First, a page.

The Balanced Scorecard is recognised as the world’s leading management tool for enterprise performance management and strategy deployment.
With the current economic challenges, designing and implementing a Balanced Scorecard (BSC) that helps rapidly and successfully implement a cost reduction and risk management strategy is worth serious consideration.
The BSC has 4 perspectives that when linked provide a strategic framework for a firm, Right at the top is the financial perspective where financial objectives are defined. In order to meet one’s financial objectives, what are the customer objectives to be met? This is the customer perspective. In order to meet customer expectations, what processes must we excel at? This is the process perspective.
And lastly, in order that we excel at key processes, what should our organisation and technology look like? This is the learning and growth perspective.
Every Strategy Map/BSC has a revenue growth leg, and a cost control leg linking objectives that address both of these themes across the perspective. So in a BSc focusing on cost reduction and risk management, there are a larger number of objectives across all 4 perspectives focused on cost.
For example, the financial objectives would focus on significant cost reduction, risk management, working capital management, reduction of risk and improvement of asset utilization.
In order to achieve those financial cost objectives, in the customer perspective the focus would be on calculating product and customer profitability, better serving more profitable employees, and eliminating or increasing prices on low profitability, better serving more profitable employees, and eliminating or increasing prices on low profitability customers. It could also focus on aggressive cross-sell of profitable products and the elimination of unprofitable products.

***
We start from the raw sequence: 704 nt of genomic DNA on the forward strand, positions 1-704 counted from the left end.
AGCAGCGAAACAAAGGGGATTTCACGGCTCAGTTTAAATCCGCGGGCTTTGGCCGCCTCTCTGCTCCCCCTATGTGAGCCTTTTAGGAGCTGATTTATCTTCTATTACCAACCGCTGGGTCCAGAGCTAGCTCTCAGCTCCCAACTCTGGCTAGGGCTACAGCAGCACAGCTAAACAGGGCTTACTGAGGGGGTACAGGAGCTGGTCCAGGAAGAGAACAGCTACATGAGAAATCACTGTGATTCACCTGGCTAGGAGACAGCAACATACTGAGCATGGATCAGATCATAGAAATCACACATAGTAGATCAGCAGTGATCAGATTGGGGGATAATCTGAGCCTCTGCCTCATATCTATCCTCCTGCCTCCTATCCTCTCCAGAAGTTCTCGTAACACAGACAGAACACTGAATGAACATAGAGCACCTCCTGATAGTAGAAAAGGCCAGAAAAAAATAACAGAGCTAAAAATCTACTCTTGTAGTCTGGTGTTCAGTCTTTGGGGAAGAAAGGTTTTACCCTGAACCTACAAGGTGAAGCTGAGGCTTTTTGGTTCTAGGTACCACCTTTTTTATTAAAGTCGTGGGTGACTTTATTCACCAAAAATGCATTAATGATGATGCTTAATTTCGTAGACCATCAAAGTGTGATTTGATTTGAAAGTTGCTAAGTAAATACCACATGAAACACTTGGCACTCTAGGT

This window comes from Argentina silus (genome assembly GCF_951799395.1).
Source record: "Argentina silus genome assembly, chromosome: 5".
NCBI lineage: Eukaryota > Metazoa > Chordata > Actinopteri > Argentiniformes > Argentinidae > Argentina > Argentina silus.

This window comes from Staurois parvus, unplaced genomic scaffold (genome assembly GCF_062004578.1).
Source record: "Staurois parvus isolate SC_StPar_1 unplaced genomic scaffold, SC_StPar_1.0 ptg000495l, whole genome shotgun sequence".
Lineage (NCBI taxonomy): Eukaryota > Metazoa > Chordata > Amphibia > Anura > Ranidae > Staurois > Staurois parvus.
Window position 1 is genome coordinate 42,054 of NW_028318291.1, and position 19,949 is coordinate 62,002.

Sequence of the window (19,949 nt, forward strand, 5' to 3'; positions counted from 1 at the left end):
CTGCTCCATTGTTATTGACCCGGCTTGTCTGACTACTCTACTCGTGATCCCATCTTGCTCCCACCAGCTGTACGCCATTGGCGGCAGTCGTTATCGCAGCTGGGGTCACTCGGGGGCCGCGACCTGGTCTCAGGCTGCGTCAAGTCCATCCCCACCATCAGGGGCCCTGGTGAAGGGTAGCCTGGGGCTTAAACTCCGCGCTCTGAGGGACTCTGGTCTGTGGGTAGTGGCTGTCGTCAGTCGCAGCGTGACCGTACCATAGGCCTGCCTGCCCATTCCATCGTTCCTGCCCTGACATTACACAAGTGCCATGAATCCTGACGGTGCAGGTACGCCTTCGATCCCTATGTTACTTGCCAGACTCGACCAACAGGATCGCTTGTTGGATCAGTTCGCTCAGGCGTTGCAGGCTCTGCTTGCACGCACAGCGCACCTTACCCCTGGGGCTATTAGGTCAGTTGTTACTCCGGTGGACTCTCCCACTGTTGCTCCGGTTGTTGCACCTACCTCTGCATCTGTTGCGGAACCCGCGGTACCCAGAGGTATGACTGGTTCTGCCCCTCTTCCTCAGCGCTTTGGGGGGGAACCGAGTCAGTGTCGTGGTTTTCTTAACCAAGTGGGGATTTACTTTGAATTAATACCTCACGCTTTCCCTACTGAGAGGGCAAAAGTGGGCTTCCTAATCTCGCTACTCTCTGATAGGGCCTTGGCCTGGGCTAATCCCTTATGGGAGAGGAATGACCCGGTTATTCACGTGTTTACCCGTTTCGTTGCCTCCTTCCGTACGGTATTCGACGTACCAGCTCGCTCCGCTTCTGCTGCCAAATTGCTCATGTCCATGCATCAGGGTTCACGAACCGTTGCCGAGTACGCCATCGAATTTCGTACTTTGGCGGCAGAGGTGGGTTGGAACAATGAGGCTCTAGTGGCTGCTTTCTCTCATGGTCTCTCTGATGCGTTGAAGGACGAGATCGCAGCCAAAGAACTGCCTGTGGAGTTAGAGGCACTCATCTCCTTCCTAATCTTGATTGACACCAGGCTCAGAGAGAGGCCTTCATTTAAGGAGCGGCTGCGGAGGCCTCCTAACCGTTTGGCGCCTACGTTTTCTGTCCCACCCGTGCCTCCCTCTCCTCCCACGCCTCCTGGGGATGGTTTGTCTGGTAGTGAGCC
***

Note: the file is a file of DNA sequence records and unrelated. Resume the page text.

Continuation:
To meet the above customer expectations, the process perspective could significantly focus on productivity, efficiency, and lowest cost/transaction. Determining the most effective way of selling and marketing one’s products, and also carefully measuring the productivity of the individuals involved in that channel. The process perspective will also focus on delivering the product cost effectively. Measures here focus on lowest cost per transactions with the lowest rejection/error rates. It may also force shutting down of branches/plants.
Delivering the above process gains may mean downsizing the organisation, changing roles, expanding management responsibility to reduce manager numbers, and freezing compensation/bonus. The overall idea is the use both people and technology to improve processes and productivity.
The benefit of using the BSc for this is that one will be able to identify the key cost related financial and non-financial drivers that are linked, set aggressive targets to manage cost, assign ownership within the management team, and track success in this area on a monthly basis. It also eliminates the randomness that often emerges in cost control efforts, resulting from bouts of panic.
Some companies eliminate cost by stopping coffee service to visitors, don’t worry – it won’t get to this if you use the Scorecard.
Sanjiv Anand, Chairman, IBS Intelligence and Cedar , is an author, management consultant and an alumni of NYU Stern and Harvard Business School. Sanjiv can be reached at SanjivA@ ibsintelligence.com